Leadership Lessons from Confucius: what are your blind spots?

blind spots

The Lord of She declared to Confucius: “Among my people, there’s man we call ‘Upright Gong.’ When his father stole a sheep, he informed on him.” Confucius said: “Among my people, the ones we consider to be ‘upright’ are different. Fathers watch the backs of their sons and sons watch the backs of their fathers. ‘Uprightness’ can be found in this.”
葉公語孔子曰:「吾黨有直躬者,其父攘羊而子證之。」孔子曰:「吾黨之直者異於是,父為子隱,子為父隱,直在其中矣。」

We all have our blind spots: people and ideas that we elevate so highly that we lose all sense of reality when evaluating them. Even Confucius had his with (possibly) Yan Hui and (definitely) with filial devotion. What are your blind spots?

Notes

This article features a translation of Chapter 18 of Book 13 of the Analects of Confucius. You can read my full translation of Book 13 here.

(1) Confucius has attracted a huge amount of criticism over the millennia for his blustering attempt to place filial devotion higher than any notion of justice. Although apologists have tried to argue that this passage reflects Confucius’s deeply-held belief that the family forms the rock upon which a just and stable social order is built, they have failed to explain how allowing someone to get away with the theft of a sheep would contribute towards fairness and harmony for all!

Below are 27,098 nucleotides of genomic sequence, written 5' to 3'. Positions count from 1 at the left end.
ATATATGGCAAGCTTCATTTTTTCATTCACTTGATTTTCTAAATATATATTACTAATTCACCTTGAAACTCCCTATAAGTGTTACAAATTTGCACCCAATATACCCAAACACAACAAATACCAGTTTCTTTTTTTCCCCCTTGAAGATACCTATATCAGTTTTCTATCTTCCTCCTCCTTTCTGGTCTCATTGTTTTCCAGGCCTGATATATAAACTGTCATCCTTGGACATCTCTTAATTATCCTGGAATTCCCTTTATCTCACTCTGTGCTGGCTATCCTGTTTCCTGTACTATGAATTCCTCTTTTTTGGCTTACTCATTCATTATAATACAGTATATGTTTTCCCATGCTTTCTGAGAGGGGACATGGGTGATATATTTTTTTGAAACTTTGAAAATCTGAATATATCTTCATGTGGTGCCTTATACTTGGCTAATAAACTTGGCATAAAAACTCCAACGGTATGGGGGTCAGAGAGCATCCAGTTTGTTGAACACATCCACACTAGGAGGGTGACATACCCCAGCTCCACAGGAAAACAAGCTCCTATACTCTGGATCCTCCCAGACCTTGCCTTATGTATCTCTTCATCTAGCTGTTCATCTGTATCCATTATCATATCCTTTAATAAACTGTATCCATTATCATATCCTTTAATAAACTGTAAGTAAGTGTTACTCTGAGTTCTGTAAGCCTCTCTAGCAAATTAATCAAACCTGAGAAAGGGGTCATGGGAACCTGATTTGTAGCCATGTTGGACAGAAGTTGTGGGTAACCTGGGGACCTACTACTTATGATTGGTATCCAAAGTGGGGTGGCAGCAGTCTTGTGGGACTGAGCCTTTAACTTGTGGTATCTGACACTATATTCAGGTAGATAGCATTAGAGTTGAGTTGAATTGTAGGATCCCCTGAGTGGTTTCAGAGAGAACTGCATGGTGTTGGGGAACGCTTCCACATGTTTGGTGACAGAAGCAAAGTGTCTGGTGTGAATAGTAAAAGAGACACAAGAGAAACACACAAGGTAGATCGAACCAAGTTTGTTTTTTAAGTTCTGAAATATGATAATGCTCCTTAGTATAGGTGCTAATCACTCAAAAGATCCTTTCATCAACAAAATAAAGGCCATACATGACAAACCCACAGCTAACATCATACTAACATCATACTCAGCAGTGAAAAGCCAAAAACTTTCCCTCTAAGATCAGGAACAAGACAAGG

(2) One aspect of filial devotion that Confucius and his supporters completely ignore in their discussions of the topic is that once families gain wealth and power they tend to become corrupt self-serving organisms that leech off society at large and do everything they can to protect their unearned privileges. Even as he railed against the corrupt practices of the Ji Family that had to all intents taken over the reins of power in his home state of Lu, Confucius appears to remained oblivious to the dangers of excessive loyalty to the family.

(3) It’s worth repeating that Confucius himself wasn’t exactly a paragon of family values in his personal life. Although he was deeply devoted to his mother, Yan Zhengzai, and step-brother, Mengpi, he had a difficult marriage with his wife, Qiguan Shi, that, according to some accounts, ended in divorce. His relationship with his only son Boyu wasn’t exactly a close one either.

This image is of Meihua Lake in Yilan. You can read more about it here.

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